Monday, December 5, 2011

Administrators Replacing Mayors ‘Unconstitutional’

Politicians and rights activists have observed that appointment of administrators replacing an elected mayor is unconstitutional and a violation of the Supreme Court ruling.

They have also termed the provision for replacement of the elected mayor by an administrator ‘double standards’ of the Awami League-led government.

The government on Sunday appointed administrators to the two city corporations in Dhaka, formed by splitting the Dhaka City Corporation by the amendment to the Local Government (City Corporation) Act 2009.

Jatiya Sangsad passes the bill on November 29.

Section 25 of the amended act empowers the government to appoint administrator to a city corporation after its formation or after the expiry of the tenure of the elected mayor.

The politicians and rights activists, whom New Age talked to, observed that the provision was unconstitutional and a clear violation of the Supreme Court verdict that had scrapped the provision for an election-time caretaker government on the plea that unelected persons could to replace an elected government.

They also said that amendment to the 2009 act exposed the ‘double standard’ of the Awami League, which had dropped the caretaker provision on the same plea.

Bangladesh Nationalist Party acting secretary general Mirza Fakhrul Islam Alamgir said that the amendment to the 2009 act was ‘unconstitutional’ and ‘ill motivated’.

Workers Party leader Rashed Khan Menon, also a ruling alliance lawmaker, said, ‘We strongly oppose any provision for replacing an elected body by an unelected one. It goes against the spirit of the constitution and the Supreme Court verdict.’

‘I suggested that public opinion should be solicited before the passage of the bill, but I could not place
my argument in Jatiya Sangsad, since the bill was passed before the scheduled time,’ Menon said.

Communist Party of Bangladesh general secretary Mujahidul Islam Selim said, ‘It is curious that the ruling party which is against the caretaker government, at the same time wants an unelected administrator to lead a local government body like the city corporation. One of the stands can be correct – but not both. To me they have taken such a contradictory stand just to fulfill their unethical political interest.’

Awami League leader Suranjit Sen Gupta, however, defended the new legislation.

‘In the case of formation of a new city corporation, the provision for appointing an administrator is not contradictory to article 11 of the constitution,’ he said.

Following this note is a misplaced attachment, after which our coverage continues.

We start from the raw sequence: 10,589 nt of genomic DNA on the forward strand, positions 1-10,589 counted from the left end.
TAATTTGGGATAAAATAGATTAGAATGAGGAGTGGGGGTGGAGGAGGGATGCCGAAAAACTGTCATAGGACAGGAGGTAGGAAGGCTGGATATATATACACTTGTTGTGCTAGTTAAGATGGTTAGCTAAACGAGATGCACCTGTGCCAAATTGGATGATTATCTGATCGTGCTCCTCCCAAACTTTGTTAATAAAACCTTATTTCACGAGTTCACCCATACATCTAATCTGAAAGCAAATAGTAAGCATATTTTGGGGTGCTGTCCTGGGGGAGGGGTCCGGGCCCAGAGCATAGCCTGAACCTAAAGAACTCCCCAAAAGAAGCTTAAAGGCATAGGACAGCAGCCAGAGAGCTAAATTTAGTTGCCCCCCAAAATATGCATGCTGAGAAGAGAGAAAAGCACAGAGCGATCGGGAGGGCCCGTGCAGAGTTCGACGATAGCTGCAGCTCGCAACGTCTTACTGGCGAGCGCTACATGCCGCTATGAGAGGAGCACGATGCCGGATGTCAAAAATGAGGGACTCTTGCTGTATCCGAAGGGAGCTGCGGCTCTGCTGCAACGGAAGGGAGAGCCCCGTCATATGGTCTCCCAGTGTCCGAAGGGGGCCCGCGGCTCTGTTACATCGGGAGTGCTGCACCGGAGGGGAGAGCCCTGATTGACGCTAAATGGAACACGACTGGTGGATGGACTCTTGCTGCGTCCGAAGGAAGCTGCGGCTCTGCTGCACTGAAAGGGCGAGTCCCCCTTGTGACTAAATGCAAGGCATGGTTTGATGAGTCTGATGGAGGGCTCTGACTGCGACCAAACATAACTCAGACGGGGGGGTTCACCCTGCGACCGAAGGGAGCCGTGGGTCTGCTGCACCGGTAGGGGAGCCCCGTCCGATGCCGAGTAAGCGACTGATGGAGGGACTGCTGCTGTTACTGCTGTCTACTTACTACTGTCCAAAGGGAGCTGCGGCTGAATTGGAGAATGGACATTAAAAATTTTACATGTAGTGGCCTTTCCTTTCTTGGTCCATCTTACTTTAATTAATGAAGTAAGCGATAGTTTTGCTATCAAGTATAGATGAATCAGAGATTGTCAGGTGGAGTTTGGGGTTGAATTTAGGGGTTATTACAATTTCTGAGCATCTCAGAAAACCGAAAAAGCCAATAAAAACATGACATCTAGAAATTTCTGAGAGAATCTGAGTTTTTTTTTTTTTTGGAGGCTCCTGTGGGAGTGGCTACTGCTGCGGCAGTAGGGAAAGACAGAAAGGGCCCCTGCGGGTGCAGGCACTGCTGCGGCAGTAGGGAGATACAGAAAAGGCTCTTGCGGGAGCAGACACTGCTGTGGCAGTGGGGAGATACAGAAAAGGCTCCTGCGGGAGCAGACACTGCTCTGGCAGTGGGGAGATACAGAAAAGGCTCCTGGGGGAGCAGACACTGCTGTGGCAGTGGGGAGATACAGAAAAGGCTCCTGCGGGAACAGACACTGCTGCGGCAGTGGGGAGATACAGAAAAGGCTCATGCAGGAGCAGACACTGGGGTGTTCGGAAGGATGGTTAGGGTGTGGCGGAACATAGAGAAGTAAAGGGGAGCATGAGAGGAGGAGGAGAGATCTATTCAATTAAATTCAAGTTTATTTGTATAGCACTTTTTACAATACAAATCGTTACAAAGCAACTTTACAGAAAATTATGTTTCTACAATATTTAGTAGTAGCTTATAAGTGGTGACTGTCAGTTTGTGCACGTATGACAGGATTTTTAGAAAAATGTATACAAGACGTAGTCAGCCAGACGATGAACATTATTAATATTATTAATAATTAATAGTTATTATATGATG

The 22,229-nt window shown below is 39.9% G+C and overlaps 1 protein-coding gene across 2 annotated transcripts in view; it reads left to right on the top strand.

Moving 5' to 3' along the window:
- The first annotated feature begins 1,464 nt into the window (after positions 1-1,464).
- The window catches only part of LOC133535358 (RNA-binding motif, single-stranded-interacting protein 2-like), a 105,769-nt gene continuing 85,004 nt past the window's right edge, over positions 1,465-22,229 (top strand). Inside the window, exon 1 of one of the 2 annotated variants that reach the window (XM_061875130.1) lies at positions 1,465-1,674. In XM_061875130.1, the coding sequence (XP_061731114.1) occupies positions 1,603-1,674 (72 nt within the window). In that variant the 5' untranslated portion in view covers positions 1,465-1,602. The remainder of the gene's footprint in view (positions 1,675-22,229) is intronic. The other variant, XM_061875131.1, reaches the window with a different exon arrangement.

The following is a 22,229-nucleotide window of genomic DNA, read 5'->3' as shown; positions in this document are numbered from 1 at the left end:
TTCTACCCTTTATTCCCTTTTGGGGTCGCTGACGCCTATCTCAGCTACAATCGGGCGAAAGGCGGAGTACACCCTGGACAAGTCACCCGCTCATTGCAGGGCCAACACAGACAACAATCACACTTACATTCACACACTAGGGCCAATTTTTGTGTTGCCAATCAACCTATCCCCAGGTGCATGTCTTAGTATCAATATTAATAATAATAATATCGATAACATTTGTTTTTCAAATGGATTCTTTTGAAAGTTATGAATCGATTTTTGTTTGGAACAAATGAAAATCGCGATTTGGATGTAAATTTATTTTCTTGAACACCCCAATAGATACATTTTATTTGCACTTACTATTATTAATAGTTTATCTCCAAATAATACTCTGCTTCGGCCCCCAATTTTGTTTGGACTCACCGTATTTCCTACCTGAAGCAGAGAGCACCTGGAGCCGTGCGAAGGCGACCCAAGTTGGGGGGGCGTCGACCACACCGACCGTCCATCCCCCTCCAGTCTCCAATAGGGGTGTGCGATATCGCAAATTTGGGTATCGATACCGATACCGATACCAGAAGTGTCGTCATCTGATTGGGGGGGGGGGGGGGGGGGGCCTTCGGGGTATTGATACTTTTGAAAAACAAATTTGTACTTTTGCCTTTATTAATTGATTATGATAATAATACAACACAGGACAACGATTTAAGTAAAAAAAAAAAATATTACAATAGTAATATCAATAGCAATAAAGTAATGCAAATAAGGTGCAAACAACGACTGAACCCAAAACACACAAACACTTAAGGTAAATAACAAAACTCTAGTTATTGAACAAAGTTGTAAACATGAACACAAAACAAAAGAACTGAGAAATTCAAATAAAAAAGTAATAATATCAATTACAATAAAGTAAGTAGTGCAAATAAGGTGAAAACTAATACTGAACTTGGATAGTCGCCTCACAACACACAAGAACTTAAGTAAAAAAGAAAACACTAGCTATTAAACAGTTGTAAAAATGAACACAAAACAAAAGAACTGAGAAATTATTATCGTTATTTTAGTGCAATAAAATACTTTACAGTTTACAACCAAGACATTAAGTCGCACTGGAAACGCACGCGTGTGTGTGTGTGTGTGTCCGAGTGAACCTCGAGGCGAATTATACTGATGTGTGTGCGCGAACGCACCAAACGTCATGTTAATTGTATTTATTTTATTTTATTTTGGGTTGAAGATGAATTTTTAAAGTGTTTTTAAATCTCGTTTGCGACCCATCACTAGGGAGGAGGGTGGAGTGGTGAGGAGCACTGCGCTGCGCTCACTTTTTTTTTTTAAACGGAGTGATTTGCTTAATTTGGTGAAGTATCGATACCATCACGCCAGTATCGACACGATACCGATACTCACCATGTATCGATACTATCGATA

When asked about appointment of an administrator after the expiry of the tenure of a mayor, Suranjit said, ‘After the end of the tenure of an elected mayor, that person also becomes “unelected” so he should voluntarily leave the office.’

Former caretaker government adviser Sultana Kamal, also a rights activist, said, ‘Awami League itself is responsible for not holding the Dhaka City Corporation election in time. So they cannot make such statements.’

She said, ‘When the government is so serious about ensuring the rule of an elected government, why their stand is exactly the opposite in the case of local governments. In fact, their political motive is to put the people of their choice in office replacing an elected body.’

Section 25 of the amended act is against the spirit of the Supreme Court verdict, the 15th amendment to the constitution, which has dropped the provisions on caretaker government, and against the political stand of the ruling party on the issue, Shahdeen Malik, a senior lawyer and constitutional expert, told New Age.

‘In fact the amended section is a breach of Article 11 of the constitution that ensures effective participation of the people through their elected representatives in government administration at all levels and also against the spirit of Articles 59 and 60 of the constitution that deal with local government,’ he said.

Historically, political leaders and bureaucrats have always tried to control the local government bodies, he said adding, ‘The amended Section 25 of the 2009 act is just a reflection of such mentality.’

Tofael Ahmed, a local government expert, also found the government’s step ‘highly contradictory’.

‘In fact, the government is taking contradictory decisions for political gains,’ he said.